On 28 February, Professor Lu Mello from the University of Liverpool delivered a workshop as part of our TIGER group that focused on scholarship and pedagogical research.
7 March 2019
This was a hugely valuable session and has encouraged me to push myself more in terms of organising my pedagogic activities and start publishing pedagogical papers. I will not leave data sitting under my desk!
The workshop started by Lu asking us how we would define scholarship. What is scholarship? A silence settled in the room. This is the problem – scholarship is difficult to define yet many of us are expected to provide evidence of our contribution to scholarship. The literature provides different definitions, some of which describe categories of scholarship such as discovery, integration, application and teaching (Boyer, 1997; Trigwell et al., 2000) but these are hugely dated and the bottom line is we need a current definition that provides more clarity on what scholarship is. One suggestion that Lu made was that scholarship is engaging with pedagogical research and changing things; taking a dynamic and open-minded approach to your teaching.
Though her background is a traditional academic career in Biology, Lu was always very interested in teaching and pedagogy and eventually decided that she wanted this to be her focus, she accepted a T&S role at the University of Liverpool in 2010. She was on her own educational journey but rather than separate this experience from her teaching, she chose to incorporate and apply everything she was learning in her teaching to improve the students’ learning experience on a bioinformatics postgraduate module; a blended approach of pedagogical research-led teaching. Something she found invaluable to this process was the student voice, especially in terms of encouraging other staff teaching on the module who initially resisted making similar changes due to the time commitment to get on board – staff persuasion, which coincidentally has its own theory!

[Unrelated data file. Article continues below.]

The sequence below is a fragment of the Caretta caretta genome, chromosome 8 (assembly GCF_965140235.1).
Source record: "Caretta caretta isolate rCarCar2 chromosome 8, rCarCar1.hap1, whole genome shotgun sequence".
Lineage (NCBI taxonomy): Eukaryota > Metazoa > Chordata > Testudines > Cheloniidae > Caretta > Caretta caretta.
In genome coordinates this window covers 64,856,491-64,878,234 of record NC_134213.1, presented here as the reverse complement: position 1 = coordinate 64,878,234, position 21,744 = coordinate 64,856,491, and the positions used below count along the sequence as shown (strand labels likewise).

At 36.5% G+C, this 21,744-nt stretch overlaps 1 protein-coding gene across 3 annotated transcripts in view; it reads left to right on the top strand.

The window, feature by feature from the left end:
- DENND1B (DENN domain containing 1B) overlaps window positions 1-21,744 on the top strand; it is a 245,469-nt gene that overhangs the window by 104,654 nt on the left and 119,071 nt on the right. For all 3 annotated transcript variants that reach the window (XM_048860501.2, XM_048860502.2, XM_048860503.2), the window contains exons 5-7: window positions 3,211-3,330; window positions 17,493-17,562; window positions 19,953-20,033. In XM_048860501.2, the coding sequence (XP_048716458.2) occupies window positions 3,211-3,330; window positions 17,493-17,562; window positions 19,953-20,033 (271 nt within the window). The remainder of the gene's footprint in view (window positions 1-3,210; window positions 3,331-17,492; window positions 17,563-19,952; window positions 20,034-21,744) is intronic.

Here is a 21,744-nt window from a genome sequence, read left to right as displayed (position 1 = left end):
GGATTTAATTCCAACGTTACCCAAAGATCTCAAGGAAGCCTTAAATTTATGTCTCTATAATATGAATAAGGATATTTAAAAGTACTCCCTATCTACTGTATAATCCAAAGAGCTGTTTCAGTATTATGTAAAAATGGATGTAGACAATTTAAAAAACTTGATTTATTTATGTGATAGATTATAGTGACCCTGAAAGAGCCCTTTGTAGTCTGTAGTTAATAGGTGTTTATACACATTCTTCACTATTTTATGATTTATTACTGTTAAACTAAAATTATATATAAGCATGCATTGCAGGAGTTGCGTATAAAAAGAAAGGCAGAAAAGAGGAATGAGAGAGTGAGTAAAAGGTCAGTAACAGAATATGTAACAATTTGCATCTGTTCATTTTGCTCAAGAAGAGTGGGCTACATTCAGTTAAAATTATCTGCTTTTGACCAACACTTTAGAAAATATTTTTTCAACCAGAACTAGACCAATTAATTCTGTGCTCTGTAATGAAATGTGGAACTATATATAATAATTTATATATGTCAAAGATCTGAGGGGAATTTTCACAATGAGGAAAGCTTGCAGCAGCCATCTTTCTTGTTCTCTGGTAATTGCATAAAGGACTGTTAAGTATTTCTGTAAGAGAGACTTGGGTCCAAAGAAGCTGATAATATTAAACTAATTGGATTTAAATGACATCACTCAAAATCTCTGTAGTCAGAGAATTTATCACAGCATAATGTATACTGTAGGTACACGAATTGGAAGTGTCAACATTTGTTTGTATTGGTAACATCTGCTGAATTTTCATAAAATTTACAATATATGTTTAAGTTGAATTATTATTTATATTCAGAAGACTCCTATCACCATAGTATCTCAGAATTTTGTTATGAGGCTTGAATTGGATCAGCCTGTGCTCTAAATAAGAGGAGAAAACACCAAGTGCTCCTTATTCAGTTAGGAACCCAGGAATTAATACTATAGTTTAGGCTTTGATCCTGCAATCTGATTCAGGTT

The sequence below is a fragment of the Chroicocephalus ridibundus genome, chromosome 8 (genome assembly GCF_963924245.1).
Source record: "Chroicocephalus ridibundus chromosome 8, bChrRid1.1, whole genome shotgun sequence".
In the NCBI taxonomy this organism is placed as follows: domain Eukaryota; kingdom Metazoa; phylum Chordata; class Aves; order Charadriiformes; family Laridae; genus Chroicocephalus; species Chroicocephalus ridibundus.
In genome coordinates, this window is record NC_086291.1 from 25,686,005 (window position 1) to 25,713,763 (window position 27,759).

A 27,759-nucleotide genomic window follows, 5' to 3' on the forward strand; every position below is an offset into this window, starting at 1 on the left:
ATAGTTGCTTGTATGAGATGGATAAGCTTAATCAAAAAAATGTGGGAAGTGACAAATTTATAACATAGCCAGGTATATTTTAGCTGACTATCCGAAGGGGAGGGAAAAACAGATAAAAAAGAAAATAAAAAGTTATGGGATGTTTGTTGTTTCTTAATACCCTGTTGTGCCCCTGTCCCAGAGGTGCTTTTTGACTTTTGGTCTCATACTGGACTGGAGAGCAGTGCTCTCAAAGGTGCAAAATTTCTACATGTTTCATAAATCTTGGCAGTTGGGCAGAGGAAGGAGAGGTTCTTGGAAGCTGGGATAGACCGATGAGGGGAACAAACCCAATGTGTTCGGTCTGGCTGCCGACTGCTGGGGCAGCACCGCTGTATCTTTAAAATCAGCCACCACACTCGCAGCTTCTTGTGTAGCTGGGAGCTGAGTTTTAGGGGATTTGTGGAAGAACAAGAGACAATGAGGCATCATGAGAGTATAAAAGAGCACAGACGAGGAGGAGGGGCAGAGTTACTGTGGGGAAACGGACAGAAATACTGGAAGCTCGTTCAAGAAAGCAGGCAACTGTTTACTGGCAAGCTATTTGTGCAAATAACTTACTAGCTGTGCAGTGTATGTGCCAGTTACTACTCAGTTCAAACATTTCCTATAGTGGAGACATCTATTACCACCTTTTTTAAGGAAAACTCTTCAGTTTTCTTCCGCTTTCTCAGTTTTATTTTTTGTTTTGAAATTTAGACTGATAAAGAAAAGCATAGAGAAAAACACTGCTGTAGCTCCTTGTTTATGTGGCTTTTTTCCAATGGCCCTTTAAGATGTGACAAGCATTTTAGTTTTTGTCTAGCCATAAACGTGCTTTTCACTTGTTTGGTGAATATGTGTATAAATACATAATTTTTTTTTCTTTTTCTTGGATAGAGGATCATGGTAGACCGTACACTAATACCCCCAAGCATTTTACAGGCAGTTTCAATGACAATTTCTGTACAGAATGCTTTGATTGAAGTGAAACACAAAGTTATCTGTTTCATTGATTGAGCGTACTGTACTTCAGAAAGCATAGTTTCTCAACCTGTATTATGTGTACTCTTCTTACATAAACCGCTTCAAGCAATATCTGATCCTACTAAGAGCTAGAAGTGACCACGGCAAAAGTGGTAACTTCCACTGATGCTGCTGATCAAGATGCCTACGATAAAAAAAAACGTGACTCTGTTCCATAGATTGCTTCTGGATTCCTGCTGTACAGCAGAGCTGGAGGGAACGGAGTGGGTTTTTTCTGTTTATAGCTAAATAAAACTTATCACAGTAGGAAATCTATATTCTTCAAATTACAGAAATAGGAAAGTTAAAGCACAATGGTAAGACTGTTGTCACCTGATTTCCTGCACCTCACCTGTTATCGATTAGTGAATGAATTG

Lu encouraged us to consider why scholarship is significant and what the reach of our scholarship is - the ripples of impact extend from the module level to department to institution to national and international level and these ripples mirror the level of scholarship that is being achieved she feels. She shared her insight in terms of how to exercise your scholarship, how to demonstrate the impact of your scholarship and how to evidence the impact of your scholarship. Of course there are barriers to pursuing these activities and Lu openly acknowledges these – the barriers may exist at a work level, institutional level and personal level but they can all be overcome if we are motivated enough to make a change - we are all responsible for changing the landscape of teaching and scholarship.
The second part of the workshop focused on publishing in education. Lu provided hugely detailed and valuable insight with regards to getting started with pedagogical research. She emphasised the importance of getting ethical approvalwhen asking students for feedback and reminded us that though there are differences which take some adjusting to when publishing in the social sciences e.g. words are data (!), many of the main steps in the process are the same. At the end of the day, you are trying to create a good story that provides a significant contribution to literature. So, let’s get started!
Written by Dr Rachel O'Callaghan, Chair of TIGER Group
Thrower (2012). Eight reasons I rejected your article.
BERA (2003). Good practice in educational research writing